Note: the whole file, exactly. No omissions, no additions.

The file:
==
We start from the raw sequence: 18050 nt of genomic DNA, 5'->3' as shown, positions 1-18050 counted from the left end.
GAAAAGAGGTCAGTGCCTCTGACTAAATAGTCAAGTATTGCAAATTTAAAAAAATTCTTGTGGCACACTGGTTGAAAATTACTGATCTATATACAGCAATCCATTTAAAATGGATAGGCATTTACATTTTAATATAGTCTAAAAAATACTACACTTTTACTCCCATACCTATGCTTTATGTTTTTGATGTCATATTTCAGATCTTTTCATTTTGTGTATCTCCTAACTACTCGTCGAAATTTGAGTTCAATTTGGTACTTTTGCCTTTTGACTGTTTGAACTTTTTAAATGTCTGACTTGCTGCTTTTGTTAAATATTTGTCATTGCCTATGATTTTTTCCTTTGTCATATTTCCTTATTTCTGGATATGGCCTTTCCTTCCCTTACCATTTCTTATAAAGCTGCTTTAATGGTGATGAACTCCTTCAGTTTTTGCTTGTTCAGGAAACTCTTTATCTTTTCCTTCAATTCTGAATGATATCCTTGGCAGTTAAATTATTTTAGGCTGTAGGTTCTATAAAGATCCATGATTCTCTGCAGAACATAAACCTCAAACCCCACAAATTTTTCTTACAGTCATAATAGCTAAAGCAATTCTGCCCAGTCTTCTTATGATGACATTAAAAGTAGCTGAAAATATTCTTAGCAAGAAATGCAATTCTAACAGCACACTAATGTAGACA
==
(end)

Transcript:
We start from the raw sequence: 18050 nt of genomic DNA, 5'->3' as shown, positions 1-18050 counted from the left end.
GAAAAGAGGTCAGTGCCTCTGACTAAATAGTCAAGTATTGCAAATTTAAAAAAATTCTTGTGGCACACTGGTTGAAAATTACTGATCTATATACAGCAATCCATTTAAAATGGATAGGCATTTACATTTTAATATAGTCTAAAAAATACTACACTTTTACTCCCATACCTATGCTTTATGTTTTTGATGTCATATTTCAGATCTTTTCATTTTGTGTATCTCCTAACTACTCGTCGAAATTTGAGTTCAATTTGGTACTTTTGCCTTTTGACTGTTTGAACTTTTTAAATGTCTGACTTGCTGCTTTTGTTAAATATTTGTCATTGCCTATGATTTTTTCCTTTGTCATATTTCCTTATTTCTGGATATGGCCTTTCCTTCCCTTACCATTTCTTATAAAGCTGCTTTAATGGTGATGAACTCCTTCAGTTTTTGCTTGTTCAGGAAACTCTTTATCTTTTCCTTCAATTCTGAATGATATCCTTGGCAGTTAAATTATTTTAGGCTGTAGGTTCTATAAAGATCCATGATTCTCTGCAGAACATAAACCTCAAACCCCACAAATTTTTCTTACAGTCATAATAGCTAAAGCAATTCTGCCCAGTCTTCTTATGATGACATTAAAAGTAGCTGAAAATATTCTTAGCAAGAAATGCAATTCTAACAGCACACTAATGTAGACA